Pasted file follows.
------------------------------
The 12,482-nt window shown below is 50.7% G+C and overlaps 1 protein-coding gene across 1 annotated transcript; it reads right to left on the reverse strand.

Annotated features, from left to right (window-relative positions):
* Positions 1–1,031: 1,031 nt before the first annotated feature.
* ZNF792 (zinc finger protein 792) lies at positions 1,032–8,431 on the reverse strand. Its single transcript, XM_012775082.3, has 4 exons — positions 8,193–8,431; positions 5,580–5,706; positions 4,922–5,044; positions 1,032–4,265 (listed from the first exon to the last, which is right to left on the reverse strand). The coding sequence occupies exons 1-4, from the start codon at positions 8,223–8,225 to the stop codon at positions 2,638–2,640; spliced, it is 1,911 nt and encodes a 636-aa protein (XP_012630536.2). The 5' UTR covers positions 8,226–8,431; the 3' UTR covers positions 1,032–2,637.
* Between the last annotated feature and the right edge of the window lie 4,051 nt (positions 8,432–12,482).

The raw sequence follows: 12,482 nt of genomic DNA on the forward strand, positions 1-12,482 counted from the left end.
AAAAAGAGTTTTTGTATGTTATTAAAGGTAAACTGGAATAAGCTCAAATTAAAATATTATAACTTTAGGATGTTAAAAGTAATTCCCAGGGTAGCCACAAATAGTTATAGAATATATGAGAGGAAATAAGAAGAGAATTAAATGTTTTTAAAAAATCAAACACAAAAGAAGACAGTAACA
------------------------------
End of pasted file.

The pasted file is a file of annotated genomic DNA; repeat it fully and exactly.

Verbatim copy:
The 12,482-nt window shown below is 50.7% G+C and overlaps 1 protein-coding gene across 1 annotated transcript; it reads right to left on the reverse strand.

Annotated features, from left to right (window-relative positions):
* Positions 1–1,031: 1,031 nt before the first annotated feature.
* ZNF792 (zinc finger protein 792) lies at positions 1,032–8,431 on the reverse strand. Its single transcript, XM_012775082.3, has 4 exons — positions 8,193–8,431; positions 5,580–5,706; positions 4,922–5,044; positions 1,032–4,265 (listed from the first exon to the last, which is right to left on the reverse strand). The coding sequence occupies exons 1-4, from the start codon at positions 8,223–8,225 to the stop codon at positions 2,638–2,640; spliced, it is 1,911 nt and encodes a 636-aa protein (XP_012630536.2). The 5' UTR covers positions 8,226–8,431; the 3' UTR covers positions 1,032–2,637.
* Between the last annotated feature and the right edge of the window lie 4,051 nt (positions 8,432–12,482).

The raw sequence follows: 12,482 nt of genomic DNA on the forward strand, positions 1-12,482 counted from the left end.
AAAAAGAGTTTTTGTATGTTATTAAAGGTAAACTGGAATAAGCTCAAATTAAAATATTATAACTTTAGGATGTTAAAAGTAATTCCCAGGGTAGCCACAAATAGTTATAGAATATATGAGAGGAAATAAGAAGAGAATTAAATGTTTTTAAAAAATCAAACACAAAAGAAGACAGTAACA